The Supreme Court used the Federal Circuit holding in Muniauction Inc v Thomson Corp to find that direct infringement did not occur. In that case it was held that direct infringement requires a single party to perform every step of a claimed method. However, this requirement is also satisfied even though the steps are actually undertaken by multiple parties if a single defendant “exercises ‘control or direction’ over the entire process such that every step is attributable to the controlling party.” On the facts, as in Muniauction v Thomson, Limelight was not such a controlling party. The patent at issue involved a method of delivering electronic data. Limelight, the accused infringer, performed all of the steps claimed in Akamai’s patent, except ‘tagging’ which is performed by Limelight’s customers.
The Supreme Court criticized the approach of the majority in Akamai v Limelight as it would lead to uncertainty about when infringement can be said to have been induced by an inducing party. This could also lead to an unwarranted extension of a patentee’s monopoly. The Supreme Court acknowledged that on its construction a would-be infringer could evade liability by dividing performance of a method patent’s steps with another whom the defendant neither directs nor controls. However, it held that the existence of this loophole did not justify altering the rules of inducement liability. By reversing, the Supreme Court restored induced infringement law to its traditional state of requiring a predicate act of direct infringement.
US Supreme Court Provides Two-Step Test for Patent Eligibility of Computer Implemented Inventions
In Alice Corporation Pty Ltd v CLS Bank International the US Supreme Court has provided a ruling on the patent eligibility of computer implemented inventions. At issue were method and system claims to a computerized scheme for mitigating ‘settlement risk’ by facilitating the exchange of financial obligations between two parties by using a computer system as a third-party intermediary.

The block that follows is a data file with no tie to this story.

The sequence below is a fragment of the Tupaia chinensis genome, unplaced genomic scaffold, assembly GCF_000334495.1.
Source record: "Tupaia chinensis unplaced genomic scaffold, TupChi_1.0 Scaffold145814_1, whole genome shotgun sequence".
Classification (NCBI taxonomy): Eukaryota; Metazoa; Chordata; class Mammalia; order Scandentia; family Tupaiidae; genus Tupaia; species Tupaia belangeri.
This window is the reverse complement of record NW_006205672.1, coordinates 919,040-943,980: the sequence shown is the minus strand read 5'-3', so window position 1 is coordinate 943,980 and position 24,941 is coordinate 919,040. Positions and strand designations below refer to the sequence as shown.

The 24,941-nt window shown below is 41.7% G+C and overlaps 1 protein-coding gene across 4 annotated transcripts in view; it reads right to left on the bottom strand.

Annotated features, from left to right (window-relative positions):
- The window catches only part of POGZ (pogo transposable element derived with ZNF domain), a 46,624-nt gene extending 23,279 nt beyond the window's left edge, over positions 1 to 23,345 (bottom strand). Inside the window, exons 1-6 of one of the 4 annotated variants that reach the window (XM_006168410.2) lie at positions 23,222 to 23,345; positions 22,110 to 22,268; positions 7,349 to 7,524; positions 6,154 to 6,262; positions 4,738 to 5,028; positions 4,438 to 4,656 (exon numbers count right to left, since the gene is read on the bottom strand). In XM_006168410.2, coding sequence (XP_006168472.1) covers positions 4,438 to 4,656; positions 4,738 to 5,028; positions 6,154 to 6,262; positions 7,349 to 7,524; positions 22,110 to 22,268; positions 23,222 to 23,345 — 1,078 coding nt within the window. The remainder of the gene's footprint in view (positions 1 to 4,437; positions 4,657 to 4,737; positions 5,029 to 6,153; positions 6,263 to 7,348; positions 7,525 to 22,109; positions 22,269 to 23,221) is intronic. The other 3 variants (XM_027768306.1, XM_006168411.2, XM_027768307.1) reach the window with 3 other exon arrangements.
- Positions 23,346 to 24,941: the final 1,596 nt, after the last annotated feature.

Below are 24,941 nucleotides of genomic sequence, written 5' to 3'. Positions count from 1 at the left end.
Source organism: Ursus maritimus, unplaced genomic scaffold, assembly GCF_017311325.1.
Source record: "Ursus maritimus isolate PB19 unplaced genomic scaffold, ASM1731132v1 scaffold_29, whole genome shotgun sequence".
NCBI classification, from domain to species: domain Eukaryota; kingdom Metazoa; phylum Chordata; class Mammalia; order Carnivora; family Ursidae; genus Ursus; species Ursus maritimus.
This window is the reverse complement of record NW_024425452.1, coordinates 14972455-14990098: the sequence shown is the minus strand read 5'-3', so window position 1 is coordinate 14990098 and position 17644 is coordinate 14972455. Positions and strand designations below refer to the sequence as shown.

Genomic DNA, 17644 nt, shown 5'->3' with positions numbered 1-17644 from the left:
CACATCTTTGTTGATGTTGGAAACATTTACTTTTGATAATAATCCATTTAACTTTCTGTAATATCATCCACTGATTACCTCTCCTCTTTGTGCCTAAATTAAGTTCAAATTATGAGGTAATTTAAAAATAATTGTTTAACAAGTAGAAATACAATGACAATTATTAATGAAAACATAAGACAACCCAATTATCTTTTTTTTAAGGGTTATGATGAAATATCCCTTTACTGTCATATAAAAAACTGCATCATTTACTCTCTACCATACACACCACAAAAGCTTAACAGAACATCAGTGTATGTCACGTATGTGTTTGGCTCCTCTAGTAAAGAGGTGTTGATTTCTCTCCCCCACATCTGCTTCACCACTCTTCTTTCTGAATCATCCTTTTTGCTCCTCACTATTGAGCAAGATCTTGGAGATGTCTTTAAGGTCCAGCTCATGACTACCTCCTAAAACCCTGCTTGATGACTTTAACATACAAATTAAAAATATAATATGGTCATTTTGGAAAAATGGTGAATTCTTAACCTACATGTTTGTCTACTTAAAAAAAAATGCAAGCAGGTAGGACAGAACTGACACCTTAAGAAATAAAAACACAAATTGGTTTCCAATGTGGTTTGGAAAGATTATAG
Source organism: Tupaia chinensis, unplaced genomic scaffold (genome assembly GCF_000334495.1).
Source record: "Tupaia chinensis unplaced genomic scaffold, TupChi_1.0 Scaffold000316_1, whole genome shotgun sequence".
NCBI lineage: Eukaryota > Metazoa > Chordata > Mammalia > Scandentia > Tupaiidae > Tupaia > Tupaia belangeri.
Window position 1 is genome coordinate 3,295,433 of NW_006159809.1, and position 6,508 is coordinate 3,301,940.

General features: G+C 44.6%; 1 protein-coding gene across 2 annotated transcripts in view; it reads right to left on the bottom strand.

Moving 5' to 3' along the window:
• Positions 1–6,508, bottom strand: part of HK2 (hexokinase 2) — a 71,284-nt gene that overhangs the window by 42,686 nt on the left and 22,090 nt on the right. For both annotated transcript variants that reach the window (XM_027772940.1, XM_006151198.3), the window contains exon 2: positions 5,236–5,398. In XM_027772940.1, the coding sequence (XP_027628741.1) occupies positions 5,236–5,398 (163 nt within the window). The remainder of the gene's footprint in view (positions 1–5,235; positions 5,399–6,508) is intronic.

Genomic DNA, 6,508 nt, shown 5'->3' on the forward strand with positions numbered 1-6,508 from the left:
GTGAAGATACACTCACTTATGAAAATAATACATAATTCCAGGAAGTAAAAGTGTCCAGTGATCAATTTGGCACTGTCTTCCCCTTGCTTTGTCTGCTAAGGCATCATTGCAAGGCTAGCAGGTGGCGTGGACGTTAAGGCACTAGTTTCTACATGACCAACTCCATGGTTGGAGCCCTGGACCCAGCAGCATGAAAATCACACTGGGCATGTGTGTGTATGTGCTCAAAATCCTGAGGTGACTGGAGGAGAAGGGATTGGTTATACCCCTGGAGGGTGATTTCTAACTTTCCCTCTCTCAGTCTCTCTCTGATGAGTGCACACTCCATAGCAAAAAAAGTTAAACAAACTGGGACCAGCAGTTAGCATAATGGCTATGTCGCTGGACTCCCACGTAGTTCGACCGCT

For similar reasons to the Supreme Court’s 2010 judgment in Bilski v Kappos the Supreme Court held the method claims to be patent ineligible. Whereas in Bilski v Kappos the claims were directed to the abstract idea of hedging against financial risk, in the current case the claims are directed to the abstract idea of intermediated settlement.
The Supreme Court, though, acknowledged that claims directed to an abstract idea can be transformed into patent eligible subject matter if they contain a sufficiently strong ‘inventive concept’. However, as in several other cases before it, the Supreme Court ruled that the use of a generic computer was insufficient to transform the patent-ineligible abstract idea into a patent-eligible invention. If a patent’s recitation of a computer amounts to a mere instruction to implement an abstract idea on a computer, that addition cannot impart patent eligibility.
The Supreme Court also found the system claims to be patent ineligible. In particular, in this case the system and method claims are no different in substance, since the specified hardware was merely generic computer components.
Subsequent to the Supreme Court’s judgment the USPTO has issued a practice note to assist in the examination of whether claims are directed to an abstract idea and if so whether they embody sufficient inventive concept to make the claims patent eligible.
2. Trade Marks
Google Allows Advertisers to Use Third Party Trade Marks if in line with Honest Commercial Practices
Google will soon change its practice in Australia and New Zealand relating to its policing of online advertisements that use third-party trade marks. Until now the owners of the trade marks could request Google to remove such advertisements. However, from the 28th July 2014 Google’s policy in Australia and New Zealand will be brought in line with other major English speaking countries by allowing exceptions for the use of a third-parties trade mark that is in line with honest commercial practices. In particular, resellers of goods, sellers who offer compatible components or parts, and advertisers who provide information about goods and services will be able to use third-party trade marks in the text of their advertisements.